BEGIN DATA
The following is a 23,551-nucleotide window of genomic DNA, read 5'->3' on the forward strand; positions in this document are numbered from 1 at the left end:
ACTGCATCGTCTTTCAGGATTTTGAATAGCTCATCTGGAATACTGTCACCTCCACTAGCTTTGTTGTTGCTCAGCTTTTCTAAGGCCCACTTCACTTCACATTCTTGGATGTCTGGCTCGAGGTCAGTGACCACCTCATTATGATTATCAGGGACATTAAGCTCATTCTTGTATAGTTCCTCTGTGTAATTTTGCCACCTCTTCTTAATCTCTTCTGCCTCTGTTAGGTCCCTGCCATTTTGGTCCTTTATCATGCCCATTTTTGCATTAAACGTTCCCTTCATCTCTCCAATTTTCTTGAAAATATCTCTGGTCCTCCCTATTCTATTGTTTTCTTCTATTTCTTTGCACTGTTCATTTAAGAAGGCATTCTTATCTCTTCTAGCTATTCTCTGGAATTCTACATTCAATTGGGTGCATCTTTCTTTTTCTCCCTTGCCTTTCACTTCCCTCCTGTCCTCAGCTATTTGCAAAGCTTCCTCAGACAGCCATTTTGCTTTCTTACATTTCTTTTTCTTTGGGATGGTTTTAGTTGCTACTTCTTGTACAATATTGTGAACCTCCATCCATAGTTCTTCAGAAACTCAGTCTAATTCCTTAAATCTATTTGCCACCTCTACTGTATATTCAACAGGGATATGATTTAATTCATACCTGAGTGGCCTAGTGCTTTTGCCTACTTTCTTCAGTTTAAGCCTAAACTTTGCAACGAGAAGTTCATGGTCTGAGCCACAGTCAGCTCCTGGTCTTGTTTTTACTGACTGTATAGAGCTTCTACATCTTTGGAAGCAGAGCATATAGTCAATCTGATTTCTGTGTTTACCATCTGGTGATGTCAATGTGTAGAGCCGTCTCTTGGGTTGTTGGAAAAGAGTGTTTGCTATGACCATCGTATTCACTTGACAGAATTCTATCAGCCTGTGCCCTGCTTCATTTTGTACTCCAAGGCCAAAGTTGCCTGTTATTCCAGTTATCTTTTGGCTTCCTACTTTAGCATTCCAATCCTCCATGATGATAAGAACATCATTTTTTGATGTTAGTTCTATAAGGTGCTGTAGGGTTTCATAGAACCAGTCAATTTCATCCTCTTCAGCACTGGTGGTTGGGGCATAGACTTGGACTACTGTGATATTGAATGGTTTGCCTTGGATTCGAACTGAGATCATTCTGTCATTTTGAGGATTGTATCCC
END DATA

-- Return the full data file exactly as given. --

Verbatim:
The following is a 23,551-nucleotide window of genomic DNA, read 5'->3' on the forward strand; positions in this document are numbered from 1 at the left end:
ACTGCATCGTCTTTCAGGATTTTGAATAGCTCATCTGGAATACTGTCACCTCCACTAGCTTTGTTGTTGCTCAGCTTTTCTAAGGCCCACTTCACTTCACATTCTTGGATGTCTGGCTCGAGGTCAGTGACCACCTCATTATGATTATCAGGGACATTAAGCTCATTCTTGTATAGTTCCTCTGTGTAATTTTGCCACCTCTTCTTAATCTCTTCTGCCTCTGTTAGGTCCCTGCCATTTTGGTCCTTTATCATGCCCATTTTTGCATTAAACGTTCCCTTCATCTCTCCAATTTTCTTGAAAATATCTCTGGTCCTCCCTATTCTATTGTTTTCTTCTATTTCTTTGCACTGTTCATTTAAGAAGGCATTCTTATCTCTTCTAGCTATTCTCTGGAATTCTACATTCAATTGGGTGCATCTTTCTTTTTCTCCCTTGCCTTTCACTTCCCTCCTGTCCTCAGCTATTTGCAAAGCTTCCTCAGACAGCCATTTTGCTTTCTTACATTTCTTTTTCTTTGGGATGGTTTTAGTTGCTACTTCTTGTACAATATTGTGAACCTCCATCCATAGTTCTTCAGAAACTCAGTCTAATTCCTTAAATCTATTTGCCACCTCTACTGTATATTCAACAGGGATATGATTTAATTCATACCTGAGTGGCCTAGTGCTTTTGCCTACTTTCTTCAGTTTAAGCCTAAACTTTGCAACGAGAAGTTCATGGTCTGAGCCACAGTCAGCTCCTGGTCTTGTTTTTACTGACTGTATAGAGCTTCTACATCTTTGGAAGCAGAGCATATAGTCAATCTGATTTCTGTGTTTACCATCTGGTGATGTCAATGTGTAGAGCCGTCTCTTGGGTTGTTGGAAAAGAGTGTTTGCTATGACCATCGTATTCACTTGACAGAATTCTATCAGCCTGTGCCCTGCTTCATTTTGTACTCCAAGGCCAAAGTTGCCTGTTATTCCAGTTATCTTTTGGCTTCCTACTTTAGCATTCCAATCCTCCATGATGATAAGAACATCATTTTTTGATGTTAGTTCTATAAGGTGCTGTAGGGTTTCATAGAACCAGTCAATTTCATCCTCTTCAGCACTGGTGGTTGGGGCATAGACTTGGACTACTGTGATATTGAATGGTTTGCCTTGGATTCGAACTGAGATCATTCTGTCATTTTGAGGATTGTATCCC